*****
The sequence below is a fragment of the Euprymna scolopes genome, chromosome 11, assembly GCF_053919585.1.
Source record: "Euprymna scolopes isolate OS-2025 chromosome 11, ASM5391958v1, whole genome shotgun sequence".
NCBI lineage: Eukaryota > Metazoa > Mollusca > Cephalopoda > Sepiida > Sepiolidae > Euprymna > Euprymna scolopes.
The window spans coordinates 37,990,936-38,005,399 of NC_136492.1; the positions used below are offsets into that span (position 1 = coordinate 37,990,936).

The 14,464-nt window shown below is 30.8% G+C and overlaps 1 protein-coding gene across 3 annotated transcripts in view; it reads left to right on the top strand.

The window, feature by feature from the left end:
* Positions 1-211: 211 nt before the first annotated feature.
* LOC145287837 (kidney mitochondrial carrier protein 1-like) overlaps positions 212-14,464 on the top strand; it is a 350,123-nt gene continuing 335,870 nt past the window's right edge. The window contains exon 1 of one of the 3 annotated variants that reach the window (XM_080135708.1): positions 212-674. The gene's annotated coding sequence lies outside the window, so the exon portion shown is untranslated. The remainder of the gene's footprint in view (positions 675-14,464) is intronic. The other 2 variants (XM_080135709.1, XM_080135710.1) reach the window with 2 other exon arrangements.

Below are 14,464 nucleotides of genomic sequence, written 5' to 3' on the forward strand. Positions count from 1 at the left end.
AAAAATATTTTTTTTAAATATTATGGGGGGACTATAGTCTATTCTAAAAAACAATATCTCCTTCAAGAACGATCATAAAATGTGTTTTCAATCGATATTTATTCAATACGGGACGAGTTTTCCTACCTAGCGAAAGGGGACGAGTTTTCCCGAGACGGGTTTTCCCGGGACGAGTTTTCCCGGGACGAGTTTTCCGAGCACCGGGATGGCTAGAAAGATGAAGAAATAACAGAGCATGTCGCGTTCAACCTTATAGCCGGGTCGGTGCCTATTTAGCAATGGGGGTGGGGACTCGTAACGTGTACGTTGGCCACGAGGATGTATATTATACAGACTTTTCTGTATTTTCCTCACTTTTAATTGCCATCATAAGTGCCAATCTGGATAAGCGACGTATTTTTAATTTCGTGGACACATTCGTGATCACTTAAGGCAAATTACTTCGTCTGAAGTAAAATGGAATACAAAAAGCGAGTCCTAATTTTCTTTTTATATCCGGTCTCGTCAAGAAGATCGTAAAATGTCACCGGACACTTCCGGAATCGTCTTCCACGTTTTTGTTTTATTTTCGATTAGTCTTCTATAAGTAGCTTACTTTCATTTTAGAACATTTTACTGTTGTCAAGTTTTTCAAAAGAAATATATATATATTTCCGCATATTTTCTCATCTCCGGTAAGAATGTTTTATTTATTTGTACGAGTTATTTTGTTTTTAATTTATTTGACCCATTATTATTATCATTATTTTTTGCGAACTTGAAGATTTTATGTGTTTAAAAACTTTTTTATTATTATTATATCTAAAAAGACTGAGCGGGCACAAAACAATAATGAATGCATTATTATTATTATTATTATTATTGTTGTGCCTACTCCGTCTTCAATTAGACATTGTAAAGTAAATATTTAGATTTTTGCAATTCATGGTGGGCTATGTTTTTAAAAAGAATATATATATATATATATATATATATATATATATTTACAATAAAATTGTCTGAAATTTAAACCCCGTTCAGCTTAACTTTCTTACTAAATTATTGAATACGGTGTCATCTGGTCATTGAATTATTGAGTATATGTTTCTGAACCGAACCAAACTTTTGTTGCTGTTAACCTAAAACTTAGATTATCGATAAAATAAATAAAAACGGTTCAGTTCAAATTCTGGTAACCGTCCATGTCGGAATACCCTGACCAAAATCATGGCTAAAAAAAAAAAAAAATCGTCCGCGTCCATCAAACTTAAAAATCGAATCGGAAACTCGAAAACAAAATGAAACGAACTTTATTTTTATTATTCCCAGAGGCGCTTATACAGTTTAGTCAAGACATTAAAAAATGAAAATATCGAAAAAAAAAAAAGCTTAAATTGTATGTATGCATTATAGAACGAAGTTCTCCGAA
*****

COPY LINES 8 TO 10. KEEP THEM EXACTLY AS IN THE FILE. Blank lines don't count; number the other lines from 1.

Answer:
* LOC145287837 (kidney mitochondrial carrier protein 1-like) overlaps positions 212-14,464 on the top strand; it is a 350,123-nt gene continuing 335,870 nt past the window's right edge. The window contains exon 1 of one of the 3 annotated variants that reach the window (XM_080135708.1): positions 212-674. The gene's annotated coding sequence lies outside the window, so the exon portion shown is untranslated. The remainder of the gene's footprint in view (positions 675-14,464) is intronic. The other 2 variants (XM_080135709.1, XM_080135710.1) reach the window with 2 other exon arrangements.

Below are 14,464 nucleotides of genomic sequence, written 5' to 3' on the forward strand. Positions count from 1 at the left end.
AAAAATATTTTTTTTAAATATTATGGGGGGACTATAGTCTATTCTAAAAAACAATATCTCCTTCAAGAACGATCATAAAATGTGTTTTCAATCGATATTTATTCAATACGGGACGAGTTTTCCTACCTAGCGAAAGGGGACGAGTTTTCCCGAGACGGGTTTTCCCGGGACGAGTTTTCCCGGGACGAGTTTTCCGAGCACCGGGATGGCTAGAAAGATGAAGAAATAACAGAGCATGTCGCGTTCAACCTTATAGCCGGGTCGGTGCCTATTTAGCAATGGGGGTGGGGACTCGTAACGTGTACGTTGGCCACGAGGATGTATATTATACAGACTTTTCTGTATTTTCCTCACTTTTAATTGCCATCATAAGTGCCAATCTGGATAAGCGACGTATTTTTAATTTCGTGGACACATTCGTGATCACTTAAGGCAAATTACTTCGTCTGAAGTAAAATGGAATACAAAAAGCGAGTCCTAATTTTCTTTTTATATCCGGTCTCGTCAAGAAGATCGTAAAATGTCACCGGACACTTCCGGAATCGTCTTCCACGTTTTTGTTTTATTTTCGATTAGTCTTCTATAAGTAGCTTACTTTCATTTTAGAACATTTTACTGTTGTCAAGTTTTTCAAAAGAAATATATATATATTTCCGCATATTTTCTCATCTCCGGTAAGAATGTTTTATTTATTTGTACGAGTTATTTTGTTTTTAATTTATTTGACCCATTATTATTATCATTATTTTTTGCGAACTTGAAGATTTTATGTGTTTAAAAACTTTTTTATTATTATTATATCTAAAAAGACTGAGCGGGCACAAAACAATAATGAATGCATTATTATTATTATTATTATTATTGTTGTGCCTACTCCGTCTTCAATTAGACATTGTAAAGTAAATATTTAGATTTTTGCAATTCATGGTGGGCTATGTTTTTAAAAAGAATATATATATATATATATATATATATATATATATTTACAATAAAATTGTCTGAAATTTAAACCCCGTTCAGCTTAACTTTCTTACTAAATTATTGAATACGGTGTCATCTGGTCATTGAATTATTGAGTATATGTTTCTGAACCGAACCAAACTTTTGTTGCTGTTAACCTAAAACTTAGATTATCGATAAAATAAATAAAAACGGTTCAGTTCAAATTCTGGTAACCGTCCATGTCGGAATACCCTGACCAAAATCATGGCTAAAAAAAAAAAAAAATCGTCCGCGTCCATCAAACTTAAAAATCGAATCGGAAACTCGAAAACAAAATGAAACGAACTTTATTTTTATTATTCCCAGAGGCGCTTATACAGTTTAGTCAAGACATTAAAAAATGAAAATATCGAAAAAAAAAAAAGCTTAAATTGTATGTATGCATTATAGAACGAAGTTCTCCGAA